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California

File-Sharing Firms Could Be Targeted by State Prosecutors, Letter Says

March 16, 2004|From Associated Press

Companies behind software used by millions to swap music, movies and other files online could be the target of warnings or even legal action by attorneys general of several states, a letter apparently drafted by California Atty. Gen. Bill Lockyer says.

The letter, which was disseminated by a trade group that represents file-sharing software firms such as Kazaa and Morpheus, warns that the states' top law enforcement officers have set their cross hairs on the purveyors of peer-to-peer programs.

"Over the coming months, we will begin focusing more attention on the risks P2P software programs pose to consumers in our states," the letter says.

Outlined in the letter are concerns that the software companies have not done enough to curtail the unauthorized distribution of movies, music, software, video games and pornography.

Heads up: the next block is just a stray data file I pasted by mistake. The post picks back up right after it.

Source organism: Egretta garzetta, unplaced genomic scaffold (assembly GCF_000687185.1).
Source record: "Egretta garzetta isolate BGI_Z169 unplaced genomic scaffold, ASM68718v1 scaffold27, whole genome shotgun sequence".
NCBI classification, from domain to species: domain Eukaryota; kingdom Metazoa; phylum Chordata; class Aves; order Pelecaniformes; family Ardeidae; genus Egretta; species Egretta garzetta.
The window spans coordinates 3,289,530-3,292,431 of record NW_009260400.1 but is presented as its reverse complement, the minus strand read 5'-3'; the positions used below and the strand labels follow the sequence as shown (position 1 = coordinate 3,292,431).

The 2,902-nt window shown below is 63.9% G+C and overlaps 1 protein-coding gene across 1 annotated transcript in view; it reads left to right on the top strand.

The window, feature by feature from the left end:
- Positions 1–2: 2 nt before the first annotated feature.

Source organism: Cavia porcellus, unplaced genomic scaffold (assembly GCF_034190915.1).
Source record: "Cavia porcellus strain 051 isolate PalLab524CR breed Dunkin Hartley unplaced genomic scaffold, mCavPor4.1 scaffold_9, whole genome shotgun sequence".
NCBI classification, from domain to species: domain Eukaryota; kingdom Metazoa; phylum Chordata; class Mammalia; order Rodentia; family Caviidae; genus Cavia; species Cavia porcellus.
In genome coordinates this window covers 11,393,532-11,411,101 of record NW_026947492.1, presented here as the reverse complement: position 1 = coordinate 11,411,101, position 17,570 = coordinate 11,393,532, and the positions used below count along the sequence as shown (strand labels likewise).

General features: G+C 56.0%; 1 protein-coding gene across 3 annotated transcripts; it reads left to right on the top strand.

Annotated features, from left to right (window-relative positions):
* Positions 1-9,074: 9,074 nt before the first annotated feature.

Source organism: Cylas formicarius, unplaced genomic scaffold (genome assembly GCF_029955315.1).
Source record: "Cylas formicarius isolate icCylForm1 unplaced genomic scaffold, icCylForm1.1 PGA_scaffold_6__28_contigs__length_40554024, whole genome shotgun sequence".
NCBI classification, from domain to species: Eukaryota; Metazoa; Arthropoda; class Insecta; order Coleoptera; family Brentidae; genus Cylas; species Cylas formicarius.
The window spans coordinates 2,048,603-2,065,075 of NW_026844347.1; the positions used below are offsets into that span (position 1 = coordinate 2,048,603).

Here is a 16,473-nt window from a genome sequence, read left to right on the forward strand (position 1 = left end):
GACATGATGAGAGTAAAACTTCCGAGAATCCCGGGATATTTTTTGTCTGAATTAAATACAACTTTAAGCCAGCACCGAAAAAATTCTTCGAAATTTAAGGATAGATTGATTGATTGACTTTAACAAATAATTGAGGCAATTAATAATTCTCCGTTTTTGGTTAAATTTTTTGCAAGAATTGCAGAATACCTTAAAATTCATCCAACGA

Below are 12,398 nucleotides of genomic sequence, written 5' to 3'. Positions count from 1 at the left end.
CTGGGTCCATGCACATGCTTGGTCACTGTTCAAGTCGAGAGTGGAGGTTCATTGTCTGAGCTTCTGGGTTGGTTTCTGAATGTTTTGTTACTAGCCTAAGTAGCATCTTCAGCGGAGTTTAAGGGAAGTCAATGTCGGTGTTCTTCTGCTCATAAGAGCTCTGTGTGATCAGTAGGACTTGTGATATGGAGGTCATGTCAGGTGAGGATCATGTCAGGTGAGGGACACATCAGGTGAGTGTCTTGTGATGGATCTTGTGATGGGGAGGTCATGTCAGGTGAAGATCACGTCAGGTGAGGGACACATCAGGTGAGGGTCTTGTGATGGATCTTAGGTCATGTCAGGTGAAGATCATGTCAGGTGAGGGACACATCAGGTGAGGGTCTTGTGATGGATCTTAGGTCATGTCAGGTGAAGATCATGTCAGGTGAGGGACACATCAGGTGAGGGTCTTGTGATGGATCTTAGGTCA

The letter also questions whether the firms have made it clear to users that they could be held liable for sharing copyrighted works or that they could be susceptible to identity theft by using the firms' software.

"A failure to prominently and adequately warn consumers, particularly when you advertise and sell paid versions of your software, could constitute, at the very least, a deceptive trade practice," the letter says.

Lockyer spokesman Tom Dresslar did not confirm that the draft of the letter originated in his office, but he acknowledged that Lockyer, who is president of the National Assn. of Attorneys General, had worked on the issue with his counterparts.

P2P United, which represents several file-sharing software distributors, responded to Lockyer's purported draft with an offer to brief him on the industry.

"Obviously, we are concerned that misinformation and partial information could rapidly escalate into state-based proceedings or activities," Executive Director Adam Eisgrau said.

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